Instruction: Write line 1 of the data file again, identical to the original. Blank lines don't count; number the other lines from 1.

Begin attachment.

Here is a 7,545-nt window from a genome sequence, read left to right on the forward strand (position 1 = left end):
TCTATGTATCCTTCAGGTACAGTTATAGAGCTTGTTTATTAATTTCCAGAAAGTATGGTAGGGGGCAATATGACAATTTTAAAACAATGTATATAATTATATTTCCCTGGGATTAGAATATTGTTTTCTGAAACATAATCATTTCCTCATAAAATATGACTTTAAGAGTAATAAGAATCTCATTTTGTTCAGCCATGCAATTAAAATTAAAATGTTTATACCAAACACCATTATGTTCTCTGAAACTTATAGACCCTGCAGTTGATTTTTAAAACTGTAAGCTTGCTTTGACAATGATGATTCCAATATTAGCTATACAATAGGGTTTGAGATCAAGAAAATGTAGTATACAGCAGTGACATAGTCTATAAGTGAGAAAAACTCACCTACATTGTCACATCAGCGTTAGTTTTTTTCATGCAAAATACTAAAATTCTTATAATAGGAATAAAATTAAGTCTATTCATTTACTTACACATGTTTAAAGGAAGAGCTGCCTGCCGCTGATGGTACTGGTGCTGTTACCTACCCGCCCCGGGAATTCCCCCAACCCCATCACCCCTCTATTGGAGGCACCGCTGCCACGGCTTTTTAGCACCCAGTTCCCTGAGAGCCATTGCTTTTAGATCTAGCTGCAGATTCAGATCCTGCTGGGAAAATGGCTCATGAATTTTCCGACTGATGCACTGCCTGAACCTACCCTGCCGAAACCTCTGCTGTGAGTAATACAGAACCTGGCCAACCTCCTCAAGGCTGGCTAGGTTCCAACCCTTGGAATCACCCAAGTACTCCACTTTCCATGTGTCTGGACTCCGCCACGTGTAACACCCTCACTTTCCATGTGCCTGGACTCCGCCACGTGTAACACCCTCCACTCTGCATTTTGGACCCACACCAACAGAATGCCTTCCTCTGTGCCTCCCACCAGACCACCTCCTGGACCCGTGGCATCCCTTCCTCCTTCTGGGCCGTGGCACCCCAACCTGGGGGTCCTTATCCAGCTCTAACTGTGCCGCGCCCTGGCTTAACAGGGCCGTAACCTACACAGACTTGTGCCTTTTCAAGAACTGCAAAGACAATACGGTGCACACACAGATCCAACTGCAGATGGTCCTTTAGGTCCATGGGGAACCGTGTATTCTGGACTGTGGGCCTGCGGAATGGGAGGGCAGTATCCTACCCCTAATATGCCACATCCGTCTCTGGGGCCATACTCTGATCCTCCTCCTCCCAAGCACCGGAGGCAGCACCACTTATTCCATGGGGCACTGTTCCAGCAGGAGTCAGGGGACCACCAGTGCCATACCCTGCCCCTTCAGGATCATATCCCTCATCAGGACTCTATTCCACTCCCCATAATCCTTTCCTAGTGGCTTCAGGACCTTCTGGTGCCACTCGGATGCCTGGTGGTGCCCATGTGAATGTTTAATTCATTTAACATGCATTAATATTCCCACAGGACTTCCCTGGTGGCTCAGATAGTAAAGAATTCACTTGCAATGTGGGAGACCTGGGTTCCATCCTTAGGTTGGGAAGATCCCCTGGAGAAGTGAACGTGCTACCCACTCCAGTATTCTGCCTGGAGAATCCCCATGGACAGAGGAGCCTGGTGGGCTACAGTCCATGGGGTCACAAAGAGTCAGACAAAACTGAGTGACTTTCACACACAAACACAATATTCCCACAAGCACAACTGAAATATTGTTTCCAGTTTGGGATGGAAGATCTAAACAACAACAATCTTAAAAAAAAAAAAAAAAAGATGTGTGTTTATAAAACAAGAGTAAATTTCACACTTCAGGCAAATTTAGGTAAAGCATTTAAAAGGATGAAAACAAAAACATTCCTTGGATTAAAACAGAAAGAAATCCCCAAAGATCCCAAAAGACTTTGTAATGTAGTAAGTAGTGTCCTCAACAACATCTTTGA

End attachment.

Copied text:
Here is a 7,545-nt window from a genome sequence, read left to right on the forward strand (position 1 = left end):